Wednesday, March 16, 2011

Facebook Fan Page tips for business users. Or the Fan Page cheat sheet.

Remem­ber main goal of the page and ask your­self before post­ing if the post is on topic.

Leave a lit­tle room for fun. Your fans will enjoy it if it doesn’t over­whelm the rea­son they fanned you in the first place.

Del­e­gate a project own­er­ship, if you don’t have time to post continuously.

Give the page a user­name for unique and mem­o­rable Face­book URL (“brandname”). Go to – select your page from “My Pages” and then apply for user­name. MAKE SURE YOU’RE NOT SELECTING FOR YOUR PERSONAL PAGE. Then dou­ble check, because you can’t change it. Maybe even have some­one watch you do it, really.

Don’t for­get there may be a larger com­mu­nity dis­cussing your cat­e­gory, you can join and post there, too. Feel free to post respectfully.

Mon­i­tor daily at best. Weekly at worst. Set alerts so you know when some­one has writ­ten on your wall.

Face­book should only part of your online pres­ence. Use it to cap­ture fans and then drive them to deeper con­tent on a blog, con­nect on Twit­ter, and pro­mote video on YouTube. But, most impor­tantly, they need to be mov­ing toward busi­ness goals.

Use other online vehi­cles to recruit Face­book fans includ­ing links on your home­page, ads, pro­mo­tions and other social media sites.

You are only a small rea­son your fans are on Face­book. Be respect­ful and don’t over-promote or you risk los­ing them.

Put fans first. Con­sider what is valu­able to them and link to it or post about it.

Con­sider pro­mot­ing oth­ers on your page who have done some­thing sig­nif­i­cant in your area.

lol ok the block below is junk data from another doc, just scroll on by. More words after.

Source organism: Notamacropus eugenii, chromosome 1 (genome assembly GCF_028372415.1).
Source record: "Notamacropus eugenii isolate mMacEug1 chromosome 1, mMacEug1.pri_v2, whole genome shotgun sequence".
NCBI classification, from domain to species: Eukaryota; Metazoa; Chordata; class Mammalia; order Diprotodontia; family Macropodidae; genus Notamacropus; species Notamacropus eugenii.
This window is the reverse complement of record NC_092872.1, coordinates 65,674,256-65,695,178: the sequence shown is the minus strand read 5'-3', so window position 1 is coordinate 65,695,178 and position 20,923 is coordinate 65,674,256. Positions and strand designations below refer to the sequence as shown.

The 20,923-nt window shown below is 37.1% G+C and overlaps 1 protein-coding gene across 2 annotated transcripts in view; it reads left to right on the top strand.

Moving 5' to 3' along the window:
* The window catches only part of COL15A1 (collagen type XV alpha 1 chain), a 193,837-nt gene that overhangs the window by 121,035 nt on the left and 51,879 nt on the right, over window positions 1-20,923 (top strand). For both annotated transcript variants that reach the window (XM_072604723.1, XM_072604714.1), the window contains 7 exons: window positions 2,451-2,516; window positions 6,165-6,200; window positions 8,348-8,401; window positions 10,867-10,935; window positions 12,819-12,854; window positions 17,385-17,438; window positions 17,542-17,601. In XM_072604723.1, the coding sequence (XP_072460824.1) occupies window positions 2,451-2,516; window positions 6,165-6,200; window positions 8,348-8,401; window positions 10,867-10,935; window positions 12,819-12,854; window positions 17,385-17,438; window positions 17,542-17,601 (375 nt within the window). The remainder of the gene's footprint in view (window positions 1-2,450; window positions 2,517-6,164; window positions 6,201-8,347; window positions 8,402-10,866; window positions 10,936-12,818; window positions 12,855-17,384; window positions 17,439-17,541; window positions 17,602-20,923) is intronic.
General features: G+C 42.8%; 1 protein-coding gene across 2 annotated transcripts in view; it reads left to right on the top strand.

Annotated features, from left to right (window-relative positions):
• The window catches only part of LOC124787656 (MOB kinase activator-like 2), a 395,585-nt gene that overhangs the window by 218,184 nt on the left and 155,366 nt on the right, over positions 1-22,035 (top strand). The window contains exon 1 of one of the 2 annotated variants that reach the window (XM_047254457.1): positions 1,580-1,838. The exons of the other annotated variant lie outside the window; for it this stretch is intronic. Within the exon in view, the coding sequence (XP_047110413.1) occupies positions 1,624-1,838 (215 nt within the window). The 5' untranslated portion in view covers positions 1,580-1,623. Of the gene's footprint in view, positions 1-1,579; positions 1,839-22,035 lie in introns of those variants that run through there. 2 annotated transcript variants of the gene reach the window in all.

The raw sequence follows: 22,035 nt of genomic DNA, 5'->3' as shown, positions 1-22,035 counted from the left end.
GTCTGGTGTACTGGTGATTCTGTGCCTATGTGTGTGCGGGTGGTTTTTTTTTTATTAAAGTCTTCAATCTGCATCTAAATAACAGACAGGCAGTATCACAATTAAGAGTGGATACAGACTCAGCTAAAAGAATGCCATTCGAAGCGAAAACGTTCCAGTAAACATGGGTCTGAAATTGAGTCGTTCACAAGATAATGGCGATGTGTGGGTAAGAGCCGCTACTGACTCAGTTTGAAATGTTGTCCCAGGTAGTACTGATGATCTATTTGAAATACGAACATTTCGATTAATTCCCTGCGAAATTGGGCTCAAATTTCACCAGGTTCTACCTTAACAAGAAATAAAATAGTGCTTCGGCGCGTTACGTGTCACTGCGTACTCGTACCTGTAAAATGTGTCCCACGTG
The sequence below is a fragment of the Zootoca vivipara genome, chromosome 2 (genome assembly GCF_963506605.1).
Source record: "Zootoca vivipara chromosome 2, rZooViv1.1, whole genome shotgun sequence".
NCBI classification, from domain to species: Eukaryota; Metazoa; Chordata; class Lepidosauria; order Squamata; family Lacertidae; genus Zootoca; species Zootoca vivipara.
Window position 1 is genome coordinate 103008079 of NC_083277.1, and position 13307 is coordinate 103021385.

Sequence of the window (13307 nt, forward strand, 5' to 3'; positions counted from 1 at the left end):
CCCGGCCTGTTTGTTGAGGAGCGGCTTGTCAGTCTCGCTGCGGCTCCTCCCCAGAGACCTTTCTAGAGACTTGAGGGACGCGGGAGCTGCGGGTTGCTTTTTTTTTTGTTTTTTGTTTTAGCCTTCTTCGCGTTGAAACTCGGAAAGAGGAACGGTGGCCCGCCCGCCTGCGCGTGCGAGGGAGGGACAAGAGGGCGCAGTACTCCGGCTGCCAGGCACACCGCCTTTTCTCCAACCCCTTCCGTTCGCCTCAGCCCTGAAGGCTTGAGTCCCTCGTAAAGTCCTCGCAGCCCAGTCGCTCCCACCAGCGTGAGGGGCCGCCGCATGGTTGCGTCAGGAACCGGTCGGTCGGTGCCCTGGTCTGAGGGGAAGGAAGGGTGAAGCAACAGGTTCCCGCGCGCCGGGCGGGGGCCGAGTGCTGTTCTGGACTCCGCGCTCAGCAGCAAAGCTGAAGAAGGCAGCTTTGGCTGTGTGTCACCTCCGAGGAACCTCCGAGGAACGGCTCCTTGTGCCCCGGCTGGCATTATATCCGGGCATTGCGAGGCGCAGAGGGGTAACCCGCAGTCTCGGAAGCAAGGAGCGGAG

Lis­ten, con­verse, ener­gize, help, sup­port, or embrace are six things you should ask if your post do.

Keep things as pos­i­tive as possible.

Pro­mote offline and inte­grate with other mar­ket­ing mate­ri­als. (Exam­ple: Put that unique URL on your ads.)

Respond to comments.

Thank peo­ple for becom­ing fans.

Ask peo­ple to use the “share” but­ton if it’s a par­tic­u­larly impor­tant post.

Ask fans what they think about a sub­ject or post, when appropriate.

Con­sider using apps to give your fans some­thing inter­est­ing to do.

Pro­mote real-world events. This con­nects online and offline.

Face­book isn’t just for kids any­more – con­sider that FB is get­ting more mature, less edgy. Don’t treat fans like kids.

Put a fan box on blog and site.

Take notes. Make an Excel spread­sheet with stats. (Don’t rely on Face­book to store your data.)

Occa­sion­ally use Fan Page as focus group and con­sider giv­ing a prize for participation.

Track fans. See if you have peo­ple leav­ing or com­ing. Try to fig­ure out why.

Fre­quency is key. You can’t ignore fans and expect them to stay interested.

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